If the Merit Systems Protection Board (“Board”) finds that an employee violated the Hatch Act and that the violation warrants dismissal from employment, the employing agency must either remove the employee or forfeit a portion of its federal assistance equal to two years salary of the employee. If within eighteen months of his removal, the employee becomes employed by a state or local agency within the same state, then that agency, or the agency from which the employee was removed, may lose some of its federal funding.Some Q and A
I am a Hatch Act covered employee and a supervisor, can I ask my staff to volunteer for the governor’s campaign, or the campaign for any other elected official?Here is the Hatch Act Violation Complaint Form:
Answer: No. As discussed in Question No. 18 above, it is inherently coercive for a supervisor to ask a subordinate employee to contribute to a political cause. Therefore, the Hatch Act would prohibit a supervisor from asking subordinates to volunteer for any partisan political campaign, political party, etc.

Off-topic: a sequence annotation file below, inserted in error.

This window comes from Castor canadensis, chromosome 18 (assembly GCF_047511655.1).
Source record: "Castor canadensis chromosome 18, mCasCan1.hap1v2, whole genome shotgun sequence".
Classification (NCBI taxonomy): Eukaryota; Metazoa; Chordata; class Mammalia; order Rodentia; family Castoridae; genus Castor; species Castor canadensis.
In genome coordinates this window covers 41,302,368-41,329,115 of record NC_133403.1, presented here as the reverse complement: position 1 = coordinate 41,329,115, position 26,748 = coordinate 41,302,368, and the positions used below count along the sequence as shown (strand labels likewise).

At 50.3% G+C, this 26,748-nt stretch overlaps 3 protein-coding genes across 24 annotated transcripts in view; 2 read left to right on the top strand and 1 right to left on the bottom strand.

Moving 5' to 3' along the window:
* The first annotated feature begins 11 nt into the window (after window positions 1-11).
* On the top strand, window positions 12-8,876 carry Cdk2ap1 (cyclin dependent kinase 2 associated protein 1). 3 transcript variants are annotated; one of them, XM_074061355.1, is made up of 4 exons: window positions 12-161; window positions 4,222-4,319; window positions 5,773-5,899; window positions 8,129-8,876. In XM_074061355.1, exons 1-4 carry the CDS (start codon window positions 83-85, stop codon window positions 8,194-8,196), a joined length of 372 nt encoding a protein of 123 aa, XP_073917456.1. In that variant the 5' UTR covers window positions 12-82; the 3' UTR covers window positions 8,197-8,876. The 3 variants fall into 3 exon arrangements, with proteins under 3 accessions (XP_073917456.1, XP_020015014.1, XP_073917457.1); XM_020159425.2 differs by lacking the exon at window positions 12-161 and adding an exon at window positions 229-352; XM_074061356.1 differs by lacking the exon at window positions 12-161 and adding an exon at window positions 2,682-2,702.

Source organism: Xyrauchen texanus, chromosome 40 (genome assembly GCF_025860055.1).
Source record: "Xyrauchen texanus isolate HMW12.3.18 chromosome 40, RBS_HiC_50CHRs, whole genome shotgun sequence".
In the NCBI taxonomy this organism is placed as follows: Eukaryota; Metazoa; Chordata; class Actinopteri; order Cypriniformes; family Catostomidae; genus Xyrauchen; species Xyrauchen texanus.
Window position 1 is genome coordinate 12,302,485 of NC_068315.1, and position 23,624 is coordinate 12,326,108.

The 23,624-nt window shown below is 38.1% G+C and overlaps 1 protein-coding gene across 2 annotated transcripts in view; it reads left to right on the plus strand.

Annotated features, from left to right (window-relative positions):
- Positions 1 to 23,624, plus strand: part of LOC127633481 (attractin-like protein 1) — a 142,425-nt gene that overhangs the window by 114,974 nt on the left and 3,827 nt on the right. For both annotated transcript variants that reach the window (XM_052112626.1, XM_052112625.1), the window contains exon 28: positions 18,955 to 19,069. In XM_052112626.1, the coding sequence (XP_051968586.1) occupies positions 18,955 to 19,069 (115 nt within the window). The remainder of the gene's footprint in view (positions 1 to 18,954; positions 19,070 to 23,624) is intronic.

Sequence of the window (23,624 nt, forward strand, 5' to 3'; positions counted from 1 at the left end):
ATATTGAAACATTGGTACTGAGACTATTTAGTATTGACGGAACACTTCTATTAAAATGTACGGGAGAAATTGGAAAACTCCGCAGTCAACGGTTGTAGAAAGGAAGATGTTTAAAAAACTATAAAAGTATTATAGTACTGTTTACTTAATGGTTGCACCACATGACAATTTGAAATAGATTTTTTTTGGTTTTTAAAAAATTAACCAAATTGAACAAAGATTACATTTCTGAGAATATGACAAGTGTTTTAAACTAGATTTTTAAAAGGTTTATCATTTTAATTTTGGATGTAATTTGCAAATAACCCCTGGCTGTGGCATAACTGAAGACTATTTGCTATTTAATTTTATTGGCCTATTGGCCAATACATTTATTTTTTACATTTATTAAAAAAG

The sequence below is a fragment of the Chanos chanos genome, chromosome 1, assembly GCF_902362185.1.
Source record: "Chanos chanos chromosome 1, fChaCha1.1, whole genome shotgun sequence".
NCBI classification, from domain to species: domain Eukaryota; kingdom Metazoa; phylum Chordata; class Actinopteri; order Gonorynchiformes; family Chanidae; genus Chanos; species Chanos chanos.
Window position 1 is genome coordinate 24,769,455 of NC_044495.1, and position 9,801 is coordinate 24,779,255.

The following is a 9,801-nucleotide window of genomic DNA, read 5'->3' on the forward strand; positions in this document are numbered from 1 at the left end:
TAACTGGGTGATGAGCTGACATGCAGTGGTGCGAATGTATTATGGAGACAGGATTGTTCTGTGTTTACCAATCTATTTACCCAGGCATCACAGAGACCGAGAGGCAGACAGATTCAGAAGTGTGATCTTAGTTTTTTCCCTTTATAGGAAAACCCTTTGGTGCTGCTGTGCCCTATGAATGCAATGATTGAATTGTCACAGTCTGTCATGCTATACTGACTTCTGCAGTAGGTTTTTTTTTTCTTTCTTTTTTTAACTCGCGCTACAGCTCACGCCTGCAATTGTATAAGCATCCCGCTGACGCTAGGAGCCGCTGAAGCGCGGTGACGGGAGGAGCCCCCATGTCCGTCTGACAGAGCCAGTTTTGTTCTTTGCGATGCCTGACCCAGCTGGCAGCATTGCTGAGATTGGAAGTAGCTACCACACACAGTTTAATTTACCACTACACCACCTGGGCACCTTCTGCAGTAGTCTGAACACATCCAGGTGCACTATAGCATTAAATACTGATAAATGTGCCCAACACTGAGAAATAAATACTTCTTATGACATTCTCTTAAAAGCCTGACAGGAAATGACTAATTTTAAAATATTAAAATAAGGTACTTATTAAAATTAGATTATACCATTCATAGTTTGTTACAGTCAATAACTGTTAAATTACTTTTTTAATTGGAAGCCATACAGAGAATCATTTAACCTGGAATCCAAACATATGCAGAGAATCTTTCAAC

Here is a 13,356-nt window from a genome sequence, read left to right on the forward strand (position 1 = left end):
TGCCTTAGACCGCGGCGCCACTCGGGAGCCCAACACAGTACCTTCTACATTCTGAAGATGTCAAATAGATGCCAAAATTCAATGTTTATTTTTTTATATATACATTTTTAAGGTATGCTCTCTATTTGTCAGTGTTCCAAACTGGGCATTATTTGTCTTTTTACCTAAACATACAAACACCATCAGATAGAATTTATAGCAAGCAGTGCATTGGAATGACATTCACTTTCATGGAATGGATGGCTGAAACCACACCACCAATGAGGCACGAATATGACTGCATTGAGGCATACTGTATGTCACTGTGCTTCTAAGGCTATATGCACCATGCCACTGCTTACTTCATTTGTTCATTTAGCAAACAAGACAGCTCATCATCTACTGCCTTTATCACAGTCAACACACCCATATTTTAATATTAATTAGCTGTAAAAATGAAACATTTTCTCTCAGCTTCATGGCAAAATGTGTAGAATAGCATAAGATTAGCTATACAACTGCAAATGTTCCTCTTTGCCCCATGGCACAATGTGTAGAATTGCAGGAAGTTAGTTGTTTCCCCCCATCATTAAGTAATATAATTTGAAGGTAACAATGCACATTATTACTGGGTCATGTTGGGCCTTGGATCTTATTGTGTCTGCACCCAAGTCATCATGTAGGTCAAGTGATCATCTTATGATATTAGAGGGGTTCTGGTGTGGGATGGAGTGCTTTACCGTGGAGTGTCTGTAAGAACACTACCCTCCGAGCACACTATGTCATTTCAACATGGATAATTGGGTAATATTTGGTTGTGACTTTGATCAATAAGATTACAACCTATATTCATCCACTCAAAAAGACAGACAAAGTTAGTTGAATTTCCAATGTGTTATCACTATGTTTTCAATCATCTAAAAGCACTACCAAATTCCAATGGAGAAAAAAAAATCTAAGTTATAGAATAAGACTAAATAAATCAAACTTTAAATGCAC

I am a Hatch Act covered employee and a supervisor. May I invite my subordinates to a fundraiser for a partisan candidate or political party?
Answer: No. Inviting subordinate employees to a political fundraiser would violate two provisions of the Hatch Act. First, inviting subordinate state or local employees to a political fundraiser would violate the Act’s prohibition against directly or indirectly coercing, attempting to coerce, or advising other employees to make a political contribution, even if the supervisory employee does not expressly ask the individuals to contribute money. Second, inviting subordinate employees to any political event would violate the Act’s prohibition against using one’s official influence or authority to affect the result of an election. Such conduct is inherently coercive, and violates the Act even if the supervisory employee does not threaten to penalize subordinates who do not attend or promise to reward those who do attend.
Is a Hatch Act investigation an administrative or criminal matter?
Answer: A Hatch Act investigation is an administrative matter. Hatch Act matters are adjudicated before the Merit Systems Protection Board, which is an administrative agency.